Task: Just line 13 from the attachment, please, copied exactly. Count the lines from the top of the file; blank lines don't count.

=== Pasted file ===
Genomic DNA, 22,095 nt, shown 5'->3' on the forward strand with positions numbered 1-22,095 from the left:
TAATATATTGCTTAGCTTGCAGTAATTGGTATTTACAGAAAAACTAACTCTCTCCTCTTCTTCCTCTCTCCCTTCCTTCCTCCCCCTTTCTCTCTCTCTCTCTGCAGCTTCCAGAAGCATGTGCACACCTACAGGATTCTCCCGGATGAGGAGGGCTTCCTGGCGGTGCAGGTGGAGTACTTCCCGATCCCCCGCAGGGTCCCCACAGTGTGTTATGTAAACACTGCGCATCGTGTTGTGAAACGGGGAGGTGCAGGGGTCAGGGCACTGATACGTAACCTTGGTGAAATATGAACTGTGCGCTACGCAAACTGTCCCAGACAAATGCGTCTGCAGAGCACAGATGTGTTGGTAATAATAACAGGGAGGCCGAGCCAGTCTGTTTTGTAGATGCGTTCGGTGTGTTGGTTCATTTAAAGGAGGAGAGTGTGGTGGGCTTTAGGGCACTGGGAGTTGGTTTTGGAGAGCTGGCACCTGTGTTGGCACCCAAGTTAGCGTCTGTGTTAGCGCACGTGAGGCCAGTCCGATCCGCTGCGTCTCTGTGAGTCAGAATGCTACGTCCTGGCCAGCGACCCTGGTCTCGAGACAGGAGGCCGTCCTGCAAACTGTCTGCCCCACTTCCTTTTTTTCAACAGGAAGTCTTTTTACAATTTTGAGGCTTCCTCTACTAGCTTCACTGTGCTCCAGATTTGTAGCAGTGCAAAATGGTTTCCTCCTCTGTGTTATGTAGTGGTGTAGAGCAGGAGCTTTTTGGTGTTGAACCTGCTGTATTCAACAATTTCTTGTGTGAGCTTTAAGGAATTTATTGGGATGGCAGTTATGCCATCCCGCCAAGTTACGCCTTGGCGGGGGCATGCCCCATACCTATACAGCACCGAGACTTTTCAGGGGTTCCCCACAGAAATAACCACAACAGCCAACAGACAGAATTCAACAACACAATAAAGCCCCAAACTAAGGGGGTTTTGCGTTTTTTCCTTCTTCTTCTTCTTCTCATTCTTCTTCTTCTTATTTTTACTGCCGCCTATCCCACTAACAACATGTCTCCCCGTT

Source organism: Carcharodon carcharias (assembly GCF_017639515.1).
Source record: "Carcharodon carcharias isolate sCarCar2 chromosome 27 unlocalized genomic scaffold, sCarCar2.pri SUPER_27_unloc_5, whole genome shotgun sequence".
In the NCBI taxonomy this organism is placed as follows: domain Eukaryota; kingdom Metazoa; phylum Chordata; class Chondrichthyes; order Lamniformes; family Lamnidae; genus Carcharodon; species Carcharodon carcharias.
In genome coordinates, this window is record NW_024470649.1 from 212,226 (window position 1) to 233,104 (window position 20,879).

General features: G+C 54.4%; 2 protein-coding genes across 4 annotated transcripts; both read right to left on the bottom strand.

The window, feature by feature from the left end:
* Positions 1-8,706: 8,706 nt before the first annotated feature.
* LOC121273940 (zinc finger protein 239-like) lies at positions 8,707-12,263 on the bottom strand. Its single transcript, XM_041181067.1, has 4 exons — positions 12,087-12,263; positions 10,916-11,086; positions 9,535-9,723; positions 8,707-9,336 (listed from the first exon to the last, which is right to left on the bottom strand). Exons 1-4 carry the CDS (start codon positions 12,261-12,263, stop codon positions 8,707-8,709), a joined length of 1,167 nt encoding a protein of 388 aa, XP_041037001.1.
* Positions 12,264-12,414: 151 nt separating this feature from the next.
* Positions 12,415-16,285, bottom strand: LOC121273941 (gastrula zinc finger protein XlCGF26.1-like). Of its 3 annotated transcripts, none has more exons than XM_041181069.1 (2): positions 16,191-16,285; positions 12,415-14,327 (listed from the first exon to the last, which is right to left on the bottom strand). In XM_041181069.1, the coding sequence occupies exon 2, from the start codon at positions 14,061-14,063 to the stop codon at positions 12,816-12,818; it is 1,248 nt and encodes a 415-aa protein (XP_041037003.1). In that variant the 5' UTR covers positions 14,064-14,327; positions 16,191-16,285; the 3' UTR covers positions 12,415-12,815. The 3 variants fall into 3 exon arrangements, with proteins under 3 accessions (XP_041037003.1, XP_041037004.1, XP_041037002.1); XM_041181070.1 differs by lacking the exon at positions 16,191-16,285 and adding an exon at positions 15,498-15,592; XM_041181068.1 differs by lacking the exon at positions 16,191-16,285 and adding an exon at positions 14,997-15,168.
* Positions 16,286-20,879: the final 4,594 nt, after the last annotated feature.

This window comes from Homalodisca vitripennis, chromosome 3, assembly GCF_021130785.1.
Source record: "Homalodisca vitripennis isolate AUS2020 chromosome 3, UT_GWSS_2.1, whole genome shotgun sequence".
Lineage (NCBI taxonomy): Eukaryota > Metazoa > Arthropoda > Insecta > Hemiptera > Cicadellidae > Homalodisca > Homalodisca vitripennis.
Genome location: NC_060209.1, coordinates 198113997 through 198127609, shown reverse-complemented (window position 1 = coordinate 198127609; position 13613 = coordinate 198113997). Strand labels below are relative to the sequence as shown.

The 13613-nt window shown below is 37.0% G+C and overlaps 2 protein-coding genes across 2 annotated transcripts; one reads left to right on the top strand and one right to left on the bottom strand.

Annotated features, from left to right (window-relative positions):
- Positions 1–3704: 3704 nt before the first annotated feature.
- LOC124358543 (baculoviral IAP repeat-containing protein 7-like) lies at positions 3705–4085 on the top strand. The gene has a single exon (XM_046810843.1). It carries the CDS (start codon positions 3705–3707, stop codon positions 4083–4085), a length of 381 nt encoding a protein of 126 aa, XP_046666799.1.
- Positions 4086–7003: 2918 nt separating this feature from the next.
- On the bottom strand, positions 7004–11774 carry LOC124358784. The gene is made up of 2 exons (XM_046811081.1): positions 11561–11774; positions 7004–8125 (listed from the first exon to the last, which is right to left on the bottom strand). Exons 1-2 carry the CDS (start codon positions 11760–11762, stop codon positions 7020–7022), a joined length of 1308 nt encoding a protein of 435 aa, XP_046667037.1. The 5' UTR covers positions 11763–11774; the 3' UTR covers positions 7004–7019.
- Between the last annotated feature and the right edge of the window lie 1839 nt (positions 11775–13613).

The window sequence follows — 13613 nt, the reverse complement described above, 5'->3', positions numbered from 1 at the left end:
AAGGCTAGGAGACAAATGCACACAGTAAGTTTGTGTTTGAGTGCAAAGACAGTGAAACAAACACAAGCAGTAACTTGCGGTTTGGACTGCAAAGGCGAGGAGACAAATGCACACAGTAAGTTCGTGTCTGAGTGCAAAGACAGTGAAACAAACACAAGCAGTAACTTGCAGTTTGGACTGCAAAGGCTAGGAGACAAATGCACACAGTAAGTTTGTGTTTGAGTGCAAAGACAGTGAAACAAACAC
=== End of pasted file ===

* Positions 16,286-20,879: the final 4,594 nt, after the last annotated feature.